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14.121 Microeconomic Theory I (MIT) 14.121 Microeconomic Theory I (MIT)

Description

This half-semester course provides an introduction to microeconomic theory designed to meet the needs of students in the economics Ph.D. program. Some parts of the course are designed to teach material that all graduate students should know. Others are used to introduce methodologies. Topics include consumer and producer theory, markets and competition, general equilibrium, and tools of comparative statics and their application to price theory. Some topics of recent interest may also be covered. This half-semester course provides an introduction to microeconomic theory designed to meet the needs of students in the economics Ph.D. program. Some parts of the course are designed to teach material that all graduate students should know. Others are used to introduce methodologies. Topics include consumer and producer theory, markets and competition, general equilibrium, and tools of comparative statics and their application to price theory. Some topics of recent interest may also be covered.

Subjects

microeconomic theory | microeconomic theory | demand theory | demand theory | producer theory; partial equilibrium | producer theory; partial equilibrium | competitive markets | competitive markets | general equilibrium | general equilibrium | externalities | externalities | Afriat's theorem | Afriat's theorem | pricing | pricing | robust comparative statics | robust comparative statics | utility theory | utility theory | properties of preferences | properties of preferences | choice as primitive | choice as primitive | revealed preference | revealed preference | classical demand theory | classical demand theory | Kuhn-Tucker necessary conditions | Kuhn-Tucker necessary conditions | implications of Walras?s law | implications of Walras?s law | indirect utility functions | indirect utility functions | theorem of the maximum (Berge?s theorem) | theorem of the maximum (Berge?s theorem) | expenditure minimization problem | expenditure minimization problem | Hicksian demands | Hicksian demands | compensated law of demand | compensated law of demand | Slutsky substitution | Slutsky substitution | price changes and welfare | price changes and welfare | compensating variation | compensating variation | and welfare from new goods | and welfare from new goods | price indexes | price indexes | bias in the U.S. consumer price index | bias in the U.S. consumer price index | integrability | integrability | demand aggregation | demand aggregation | aggregate demand and welfare | aggregate demand and welfare | Frisch demands | Frisch demands | and demand estimation | and demand estimation | increasing differences | increasing differences | producer theory applications | producer theory applications | the LeCh?telier principle | the LeCh?telier principle | Topkis? theorem | Topkis? theorem | Milgrom-Shannon monotonicity theorem | Milgrom-Shannon monotonicity theorem | monopoly pricing | monopoly pricing | monopoly and product quality | monopoly and product quality | nonlinear pricing | nonlinear pricing | and price discrimination | and price discrimination | simple models of externalities | simple models of externalities | government intervention | government intervention | Coase theorem | Coase theorem | Myerson-Sattherthwaite proposition | Myerson-Sattherthwaite proposition | missing markets | missing markets | price vs. quantity regulations | price vs. quantity regulations | Weitzman?s analysis | Weitzman?s analysis | uncertainty | uncertainty | common property externalities | common property externalities | optimization | optimization | equilibrium number of boats | equilibrium number of boats | welfare theorems | welfare theorems | uniqueness and determinacy | uniqueness and determinacy | price-taking assumption | price-taking assumption | Edgeworth box | Edgeworth box | welfare properties | welfare properties | Pareto efficiency | Pareto efficiency | Walrasian equilibrium with transfers | Walrasian equilibrium with transfers | Arrow-Debreu economy | Arrow-Debreu economy | separating hyperplanes | separating hyperplanes | Minkowski?s theorem | Minkowski?s theorem | Existence of Walrasian equilibrium | Existence of Walrasian equilibrium | Kakutani?s fixed point theorem | Kakutani?s fixed point theorem | Debreu-Gale-Kuhn-Nikaido lemma | Debreu-Gale-Kuhn-Nikaido lemma | additional properties of general equilibrium | additional properties of general equilibrium | Microfoundations | Microfoundations | core | core | core convergence | core convergence | general equilibrium with time and uncertainty | general equilibrium with time and uncertainty | Jensen?s inequality | Jensen?s inequality | and security market economy | and security market economy | arbitrage pricing theory | arbitrage pricing theory | and risk-neutral probabilities | and risk-neutral probabilities | Housing markets | Housing markets | competitive equilibrium | competitive equilibrium | one-sided matching house allocation problem | one-sided matching house allocation problem | serial dictatorship | serial dictatorship | two-sided matching | two-sided matching | marriage markets | marriage markets | existence of stable matchings | existence of stable matchings | incentives | incentives | housing markets core mechanism | housing markets core mechanism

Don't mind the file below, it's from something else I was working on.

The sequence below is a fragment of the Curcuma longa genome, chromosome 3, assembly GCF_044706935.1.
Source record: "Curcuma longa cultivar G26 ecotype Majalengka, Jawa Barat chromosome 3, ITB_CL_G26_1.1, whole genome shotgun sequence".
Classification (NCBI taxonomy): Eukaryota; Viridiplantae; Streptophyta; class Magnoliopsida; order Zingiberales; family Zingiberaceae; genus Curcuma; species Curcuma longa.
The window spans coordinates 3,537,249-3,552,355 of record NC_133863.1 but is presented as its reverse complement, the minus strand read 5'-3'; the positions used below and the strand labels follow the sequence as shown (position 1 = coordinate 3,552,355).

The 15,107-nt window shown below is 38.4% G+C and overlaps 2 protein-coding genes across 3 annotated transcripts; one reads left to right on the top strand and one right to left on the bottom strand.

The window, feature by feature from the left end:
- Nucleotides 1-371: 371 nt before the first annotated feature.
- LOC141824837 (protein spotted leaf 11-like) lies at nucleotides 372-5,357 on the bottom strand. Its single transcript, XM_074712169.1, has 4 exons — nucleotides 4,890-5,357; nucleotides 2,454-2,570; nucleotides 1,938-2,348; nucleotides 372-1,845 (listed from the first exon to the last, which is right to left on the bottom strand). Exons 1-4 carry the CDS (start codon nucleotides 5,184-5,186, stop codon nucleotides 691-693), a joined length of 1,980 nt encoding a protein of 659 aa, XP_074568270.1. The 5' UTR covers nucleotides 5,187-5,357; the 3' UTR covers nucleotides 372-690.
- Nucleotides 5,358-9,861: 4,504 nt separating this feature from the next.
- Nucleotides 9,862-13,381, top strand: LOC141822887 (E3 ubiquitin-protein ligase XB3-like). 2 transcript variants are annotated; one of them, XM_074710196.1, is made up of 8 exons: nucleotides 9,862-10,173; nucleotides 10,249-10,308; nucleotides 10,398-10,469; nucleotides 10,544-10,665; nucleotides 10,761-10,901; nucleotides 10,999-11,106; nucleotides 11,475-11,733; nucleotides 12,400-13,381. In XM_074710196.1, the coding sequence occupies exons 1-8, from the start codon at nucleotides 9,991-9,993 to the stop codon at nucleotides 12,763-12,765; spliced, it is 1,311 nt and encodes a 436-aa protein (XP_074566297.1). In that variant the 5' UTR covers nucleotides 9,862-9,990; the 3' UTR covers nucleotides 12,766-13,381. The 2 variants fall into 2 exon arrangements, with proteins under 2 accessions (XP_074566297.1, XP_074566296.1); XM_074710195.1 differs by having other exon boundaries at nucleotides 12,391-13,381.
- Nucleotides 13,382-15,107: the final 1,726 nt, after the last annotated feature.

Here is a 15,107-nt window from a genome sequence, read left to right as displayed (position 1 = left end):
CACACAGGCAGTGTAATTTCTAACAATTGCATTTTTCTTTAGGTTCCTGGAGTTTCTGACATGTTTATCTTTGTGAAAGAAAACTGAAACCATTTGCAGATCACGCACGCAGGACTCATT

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14.01 Principles of Microeconomics (MIT) 14.01 Principles of Microeconomics (MIT)